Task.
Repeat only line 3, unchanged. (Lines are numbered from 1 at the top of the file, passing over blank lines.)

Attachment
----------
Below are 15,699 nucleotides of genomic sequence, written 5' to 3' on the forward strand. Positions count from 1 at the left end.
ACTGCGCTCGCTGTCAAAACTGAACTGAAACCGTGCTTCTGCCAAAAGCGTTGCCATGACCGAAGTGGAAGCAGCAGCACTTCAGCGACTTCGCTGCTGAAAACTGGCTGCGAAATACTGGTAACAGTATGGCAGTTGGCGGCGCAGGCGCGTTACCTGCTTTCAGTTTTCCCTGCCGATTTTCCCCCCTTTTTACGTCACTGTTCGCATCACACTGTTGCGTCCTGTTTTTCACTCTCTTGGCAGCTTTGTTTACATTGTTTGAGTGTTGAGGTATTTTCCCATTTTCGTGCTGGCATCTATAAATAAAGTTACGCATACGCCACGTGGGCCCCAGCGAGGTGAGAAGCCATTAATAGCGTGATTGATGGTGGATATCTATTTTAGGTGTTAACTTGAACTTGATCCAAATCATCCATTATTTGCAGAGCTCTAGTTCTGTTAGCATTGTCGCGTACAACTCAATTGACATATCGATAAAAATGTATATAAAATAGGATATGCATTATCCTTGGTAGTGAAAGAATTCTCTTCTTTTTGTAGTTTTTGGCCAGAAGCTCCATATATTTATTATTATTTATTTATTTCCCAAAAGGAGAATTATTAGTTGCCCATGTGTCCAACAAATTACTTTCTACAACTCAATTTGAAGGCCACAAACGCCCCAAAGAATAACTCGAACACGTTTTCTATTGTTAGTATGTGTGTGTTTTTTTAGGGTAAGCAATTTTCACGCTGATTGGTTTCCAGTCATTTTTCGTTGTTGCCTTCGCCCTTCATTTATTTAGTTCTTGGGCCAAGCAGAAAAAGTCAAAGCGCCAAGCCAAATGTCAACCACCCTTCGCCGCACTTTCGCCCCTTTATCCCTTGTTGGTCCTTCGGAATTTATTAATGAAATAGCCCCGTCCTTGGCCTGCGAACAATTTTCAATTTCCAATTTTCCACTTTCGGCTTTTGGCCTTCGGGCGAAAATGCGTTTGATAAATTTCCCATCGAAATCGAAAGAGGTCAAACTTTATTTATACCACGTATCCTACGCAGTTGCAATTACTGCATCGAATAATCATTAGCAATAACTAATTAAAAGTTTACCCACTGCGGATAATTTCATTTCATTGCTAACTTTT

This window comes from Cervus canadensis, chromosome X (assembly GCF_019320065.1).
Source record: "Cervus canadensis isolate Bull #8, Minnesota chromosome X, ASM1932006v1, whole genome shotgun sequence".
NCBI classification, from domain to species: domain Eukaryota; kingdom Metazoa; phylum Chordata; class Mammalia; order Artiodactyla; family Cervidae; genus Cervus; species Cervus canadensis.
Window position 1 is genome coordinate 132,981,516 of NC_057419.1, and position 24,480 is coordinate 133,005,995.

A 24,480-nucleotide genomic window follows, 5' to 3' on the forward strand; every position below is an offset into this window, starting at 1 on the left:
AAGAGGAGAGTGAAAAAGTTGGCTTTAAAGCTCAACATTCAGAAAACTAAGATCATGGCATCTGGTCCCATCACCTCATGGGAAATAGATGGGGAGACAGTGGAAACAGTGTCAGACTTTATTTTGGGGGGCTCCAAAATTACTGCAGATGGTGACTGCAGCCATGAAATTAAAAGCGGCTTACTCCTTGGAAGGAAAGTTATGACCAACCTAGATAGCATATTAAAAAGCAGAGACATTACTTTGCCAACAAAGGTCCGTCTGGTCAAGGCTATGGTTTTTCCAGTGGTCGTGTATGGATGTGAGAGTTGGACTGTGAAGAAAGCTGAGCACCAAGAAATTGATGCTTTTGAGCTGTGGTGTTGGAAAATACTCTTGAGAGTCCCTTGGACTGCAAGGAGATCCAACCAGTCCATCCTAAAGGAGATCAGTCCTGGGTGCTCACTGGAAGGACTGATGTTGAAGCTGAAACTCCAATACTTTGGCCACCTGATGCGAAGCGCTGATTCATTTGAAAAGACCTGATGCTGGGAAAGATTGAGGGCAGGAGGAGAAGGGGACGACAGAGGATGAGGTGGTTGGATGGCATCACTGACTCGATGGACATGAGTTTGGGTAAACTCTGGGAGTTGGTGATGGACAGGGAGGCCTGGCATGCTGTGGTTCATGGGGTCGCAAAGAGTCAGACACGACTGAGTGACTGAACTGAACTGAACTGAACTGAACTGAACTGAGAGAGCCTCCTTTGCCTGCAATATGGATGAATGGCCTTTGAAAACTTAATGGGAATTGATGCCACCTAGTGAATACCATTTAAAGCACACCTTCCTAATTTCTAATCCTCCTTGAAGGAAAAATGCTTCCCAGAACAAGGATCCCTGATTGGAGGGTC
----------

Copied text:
This window comes from Cervus canadensis, chromosome X (assembly GCF_019320065.1).